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by Frank Odds - Friday 20 October 2017 16:10
I've made this comment in the past, but it may be worth repeating in this thread. James Randi, who offered a million dollar prize to anyone making a paranormal claim that could be proved under controlled conditions, came up with the following trial protocol to test homeopathy. All patients, regardless of their condition, receive the usual individualized loving care and attention from a homeopathic consultation and they are prescribed whatever the homeopath deems necessary. Prescription changes on return visits are allowed, as usual. Behind the scenes, each patient is randomized to receive the genuine, potentized 'medicine(s)' or an identical placebo (not difficult with homeopathic medicines). Both the homeopath(s) and their patients are blinded to the true nature of the product they receive. (Detailed protocols for this sort of thing are the bread and butter of good, prospective, randomized clinical trials. After a time (negotiable), the patient makes a return visit to the homeopath and, on the basis of a consultation, the homeopath judges whether the patient received verum or placebo treatment. If the homeopath(s) call things correctly more often than statistically predicted by chance, then there's something worthy of further investigation in homeopathic medical products. Edzard can point us to a small number of trials that have been done in a broadly similar manner, but with the important difference that they're restricted to specific medical conditions and an objective assessment is used to judge clinical response. Under the Randi protocol, the person who makes the extraordinary claim that ultra-dilute, succussed preparations have a detectable medical effect are put in the position where they need to show they can truly detect the effect of those preparations. Of course, there would need to be a far more detailed account of the protocol, and it would need to have the full agreement of participating homeopaths. But I bet you'd never get a homeopath to agree to such a protocol (and/or enrol sufficient patients to make the exercise robust science).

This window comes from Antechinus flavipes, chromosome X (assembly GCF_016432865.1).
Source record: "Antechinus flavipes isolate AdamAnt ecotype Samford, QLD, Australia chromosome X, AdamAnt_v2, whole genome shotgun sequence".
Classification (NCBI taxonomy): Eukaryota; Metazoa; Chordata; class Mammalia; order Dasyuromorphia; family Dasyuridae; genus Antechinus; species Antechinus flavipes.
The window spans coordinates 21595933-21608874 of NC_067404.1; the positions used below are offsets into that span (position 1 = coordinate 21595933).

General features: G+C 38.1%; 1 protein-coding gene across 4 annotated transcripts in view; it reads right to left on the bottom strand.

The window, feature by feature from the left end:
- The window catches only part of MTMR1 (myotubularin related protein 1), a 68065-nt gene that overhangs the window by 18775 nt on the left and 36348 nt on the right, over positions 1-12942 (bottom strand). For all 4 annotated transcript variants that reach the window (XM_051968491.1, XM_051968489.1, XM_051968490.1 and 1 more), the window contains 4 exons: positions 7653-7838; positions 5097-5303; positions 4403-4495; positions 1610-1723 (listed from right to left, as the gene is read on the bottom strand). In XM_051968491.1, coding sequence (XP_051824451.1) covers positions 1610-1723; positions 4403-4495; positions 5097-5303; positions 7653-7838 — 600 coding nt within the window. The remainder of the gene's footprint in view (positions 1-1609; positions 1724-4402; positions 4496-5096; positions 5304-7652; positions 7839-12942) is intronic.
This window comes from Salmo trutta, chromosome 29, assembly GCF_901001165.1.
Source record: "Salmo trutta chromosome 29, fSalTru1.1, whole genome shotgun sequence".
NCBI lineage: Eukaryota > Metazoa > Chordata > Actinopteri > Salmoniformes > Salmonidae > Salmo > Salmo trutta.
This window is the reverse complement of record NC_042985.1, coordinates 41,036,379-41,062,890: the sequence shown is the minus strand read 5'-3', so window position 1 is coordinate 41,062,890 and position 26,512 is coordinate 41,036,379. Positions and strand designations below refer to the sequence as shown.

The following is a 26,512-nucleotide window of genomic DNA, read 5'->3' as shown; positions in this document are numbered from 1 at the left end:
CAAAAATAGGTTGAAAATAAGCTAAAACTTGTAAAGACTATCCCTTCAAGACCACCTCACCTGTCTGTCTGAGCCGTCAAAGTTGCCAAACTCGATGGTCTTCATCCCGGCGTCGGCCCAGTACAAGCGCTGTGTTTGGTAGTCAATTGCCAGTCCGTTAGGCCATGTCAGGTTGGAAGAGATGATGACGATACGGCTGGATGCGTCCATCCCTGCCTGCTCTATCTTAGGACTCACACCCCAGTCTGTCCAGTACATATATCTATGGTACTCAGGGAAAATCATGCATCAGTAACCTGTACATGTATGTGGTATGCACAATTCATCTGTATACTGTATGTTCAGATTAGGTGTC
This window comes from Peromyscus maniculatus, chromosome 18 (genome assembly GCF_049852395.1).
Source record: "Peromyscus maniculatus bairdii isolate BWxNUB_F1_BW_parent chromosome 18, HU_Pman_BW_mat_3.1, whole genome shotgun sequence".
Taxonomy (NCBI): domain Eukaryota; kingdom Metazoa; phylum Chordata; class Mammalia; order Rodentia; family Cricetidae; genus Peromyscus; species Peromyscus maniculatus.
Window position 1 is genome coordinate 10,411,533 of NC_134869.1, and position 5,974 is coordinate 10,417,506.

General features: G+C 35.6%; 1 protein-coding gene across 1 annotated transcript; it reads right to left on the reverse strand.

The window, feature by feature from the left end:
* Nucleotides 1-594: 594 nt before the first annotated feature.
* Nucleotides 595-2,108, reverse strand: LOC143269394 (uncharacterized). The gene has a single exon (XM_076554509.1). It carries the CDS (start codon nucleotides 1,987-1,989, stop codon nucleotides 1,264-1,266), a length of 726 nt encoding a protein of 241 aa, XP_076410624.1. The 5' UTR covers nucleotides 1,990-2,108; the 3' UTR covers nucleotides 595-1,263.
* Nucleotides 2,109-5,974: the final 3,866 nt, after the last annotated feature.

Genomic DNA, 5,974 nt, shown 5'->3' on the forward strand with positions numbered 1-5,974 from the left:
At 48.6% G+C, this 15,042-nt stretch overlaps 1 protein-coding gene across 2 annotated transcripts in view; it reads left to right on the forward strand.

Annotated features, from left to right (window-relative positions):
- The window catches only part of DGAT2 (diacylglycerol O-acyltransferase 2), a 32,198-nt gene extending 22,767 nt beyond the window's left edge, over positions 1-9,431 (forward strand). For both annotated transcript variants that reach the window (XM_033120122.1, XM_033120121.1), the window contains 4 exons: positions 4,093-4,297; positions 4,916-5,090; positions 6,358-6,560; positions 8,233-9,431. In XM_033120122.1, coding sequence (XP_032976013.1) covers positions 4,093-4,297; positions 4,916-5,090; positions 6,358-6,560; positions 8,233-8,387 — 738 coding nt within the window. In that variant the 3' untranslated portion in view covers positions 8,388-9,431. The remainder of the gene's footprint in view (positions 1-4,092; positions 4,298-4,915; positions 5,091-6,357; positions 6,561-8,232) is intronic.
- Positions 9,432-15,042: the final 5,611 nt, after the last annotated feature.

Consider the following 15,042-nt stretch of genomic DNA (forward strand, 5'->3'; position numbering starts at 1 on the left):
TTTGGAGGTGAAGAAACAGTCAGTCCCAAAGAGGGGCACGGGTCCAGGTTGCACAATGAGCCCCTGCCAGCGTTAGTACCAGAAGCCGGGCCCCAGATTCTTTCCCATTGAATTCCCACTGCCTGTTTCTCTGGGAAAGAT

by UK Homeopathy Regulation - Friday 20 October 2017 16:10
The Department of Health (DH) have the legal power to blacklist products and prevent their prescription by NHS England GPs but despite pressure from the Good Thinking Society requesting a judicial review, they've shown no inclination to blacklist homeopathic medicines. NHS England and CCGs do not have the power to prevent GPs prescribing. I suspect that part of the DH's "hands off" approach here is the desire for NHS England to take the blame for what might be seen as an unpopular decision. Politicians seem to have a distorted view of how many votes there might be in homeopathy. I've written a bit more about the consultation on my blog.
by UK Homeopathy Regulation - Friday 20 October 2017 16:04
It's an interesting study.
by Lenny - Friday 20 October 2017 15:07